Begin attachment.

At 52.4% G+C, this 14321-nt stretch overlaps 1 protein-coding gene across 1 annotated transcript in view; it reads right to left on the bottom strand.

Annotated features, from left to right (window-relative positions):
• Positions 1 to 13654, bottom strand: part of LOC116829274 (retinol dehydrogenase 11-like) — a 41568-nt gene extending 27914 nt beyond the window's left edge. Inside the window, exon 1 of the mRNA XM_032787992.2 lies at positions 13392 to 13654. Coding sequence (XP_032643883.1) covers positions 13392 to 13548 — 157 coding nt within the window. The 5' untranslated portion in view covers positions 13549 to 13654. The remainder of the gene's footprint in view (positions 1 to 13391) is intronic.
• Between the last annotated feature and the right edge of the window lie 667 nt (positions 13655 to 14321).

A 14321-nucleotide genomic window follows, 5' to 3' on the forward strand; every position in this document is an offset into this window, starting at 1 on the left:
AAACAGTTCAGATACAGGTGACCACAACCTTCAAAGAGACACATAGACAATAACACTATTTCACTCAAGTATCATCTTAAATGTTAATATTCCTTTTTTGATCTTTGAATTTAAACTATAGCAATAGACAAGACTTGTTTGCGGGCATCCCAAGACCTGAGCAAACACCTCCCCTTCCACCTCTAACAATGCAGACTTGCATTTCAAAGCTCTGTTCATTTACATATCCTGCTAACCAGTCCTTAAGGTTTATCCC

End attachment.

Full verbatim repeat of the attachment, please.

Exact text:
At 52.4% G+C, this 14321-nt stretch overlaps 1 protein-coding gene across 1 annotated transcript in view; it reads right to left on the bottom strand.

Annotated features, from left to right (window-relative positions):
• Positions 1 to 13654, bottom strand: part of LOC116829274 (retinol dehydrogenase 11-like) — a 41568-nt gene extending 27914 nt beyond the window's left edge. Inside the window, exon 1 of the mRNA XM_032787992.2 lies at positions 13392 to 13654. Coding sequence (XP_032643883.1) covers positions 13392 to 13548 — 157 coding nt within the window. The 5' untranslated portion in view covers positions 13549 to 13654. The remainder of the gene's footprint in view (positions 1 to 13391) is intronic.
• Between the last annotated feature and the right edge of the window lie 667 nt (positions 13655 to 14321).

A 14321-nucleotide genomic window follows, 5' to 3' on the forward strand; every position in this document is an offset into this window, starting at 1 on the left:
AAACAGTTCAGATACAGGTGACCACAACCTTCAAAGAGACACATAGACAATAACACTATTTCACTCAAGTATCATCTTAAATGTTAATATTCCTTTTTTGATCTTTGAATTTAAACTATAGCAATAGACAAGACTTGTTTGCGGGCATCCCAAGACCTGAGCAAACACCTCCCCTTCCACCTCTAACAATGCAGACTTGCATTTCAAAGCTCTGTTCATTTACATATCCTGCTAACCAGTCCTTAAGGTTTATCCC